"The manor and liberty of BENTLEY belonged from an early date to the Bishop of Winchester, being dependent on his liberty of Farnham (co. Surr.), to the hundred court of which the tithing-men of Bentley did suit as late at least as the end of the 16th century. (fn. 8) The date at which the bishop obtained possession is uncertain, but it was probably at the end of the 8th century. In 688 Cedwalla, King of the Saxons, granted 60 hides in Farnham of the land of Ceddas, Cisus, and Criswan, of which 10 were in Bentley, to found a monastery. (fn. 9) It is unknown to what monastery reference is made, and none is known to have existed at Farnham, so that the project may have been abandoned. Sixty hides in Farnham, apparently the above-mentioned, were granted in 8035 by Alhmund, Bishop of Winchester, to Byrhtelm, (fn. 10) apparently only for a term of years or for life, as in 858 Swithun, Bishop of Winchester, granted the same to Ethelbald, King of the West Saxons, for life, with remainder to the bishop and church of St. Peter, Winchester. (fn. 11) In 909 Edward the Elder confirmed a grant by his predecessors of 60 hides of land at Farnham and 10 hides at Bentley to the bishop, (fn. 12) and this grant was further confirmed by King Edgar at the end of the 10th century. (fn. 13) The Bishop of Winchester was holding Bentley as 10 hides in 1086, and of him Osborne de Ou and William were holding 1 hide 1 virgate worth 50s. and l½ hides worth 20s. respectively. (fn. 14) From this date the manor of Bentley followed the same descent as the manor of Farnham until 1648, (fn. 15) when on the abolition of episcopacy it was sold to George Wither the poct and Elizabeth his wife. (fn. 16) At the Restoration the bishop regained possession of his confiscated land, and continued to hold the manor of Bentley until between 1880 and 1885, (fn. 17) when it passed to the Ecclesiastical Commissioners, the present lords of the manor, as the representatives of the bishop."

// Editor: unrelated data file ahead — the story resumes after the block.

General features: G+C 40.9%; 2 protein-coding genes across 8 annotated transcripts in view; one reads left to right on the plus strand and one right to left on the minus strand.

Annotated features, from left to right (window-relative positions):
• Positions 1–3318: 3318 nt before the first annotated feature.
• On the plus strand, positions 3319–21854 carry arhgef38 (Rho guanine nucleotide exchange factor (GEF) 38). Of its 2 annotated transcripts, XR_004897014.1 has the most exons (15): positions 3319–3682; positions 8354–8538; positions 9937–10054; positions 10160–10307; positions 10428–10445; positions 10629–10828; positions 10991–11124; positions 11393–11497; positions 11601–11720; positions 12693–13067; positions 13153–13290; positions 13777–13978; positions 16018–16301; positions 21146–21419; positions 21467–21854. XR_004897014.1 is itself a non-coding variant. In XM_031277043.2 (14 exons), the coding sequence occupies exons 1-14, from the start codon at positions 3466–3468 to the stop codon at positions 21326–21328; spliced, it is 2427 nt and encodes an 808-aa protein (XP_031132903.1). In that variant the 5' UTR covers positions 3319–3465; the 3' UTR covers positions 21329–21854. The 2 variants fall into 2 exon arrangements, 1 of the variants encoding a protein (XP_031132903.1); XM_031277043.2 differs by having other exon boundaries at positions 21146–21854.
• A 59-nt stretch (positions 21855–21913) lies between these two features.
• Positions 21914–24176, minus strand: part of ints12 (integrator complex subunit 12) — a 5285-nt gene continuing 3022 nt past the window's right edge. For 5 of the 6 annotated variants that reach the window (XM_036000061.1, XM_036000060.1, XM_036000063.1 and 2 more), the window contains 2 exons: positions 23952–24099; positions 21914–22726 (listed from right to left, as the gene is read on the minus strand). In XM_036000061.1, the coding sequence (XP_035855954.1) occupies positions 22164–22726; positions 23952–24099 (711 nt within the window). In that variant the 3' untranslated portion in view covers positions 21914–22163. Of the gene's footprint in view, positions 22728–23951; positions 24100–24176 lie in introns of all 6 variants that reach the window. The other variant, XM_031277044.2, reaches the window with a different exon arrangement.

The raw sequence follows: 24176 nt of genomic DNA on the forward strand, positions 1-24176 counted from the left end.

NOTE Agemund (Alhmund?) held Benestede (version A above)-where Ralph de Mortimer held a manor. I note Binsted borders Bentley and the towns are only 2.5 mi apart. This suggests Ralph de Mortimer was living in Agemund/Alhmund's land grant, part of Farnham/Bentley land granted to the Bishop of Winchester?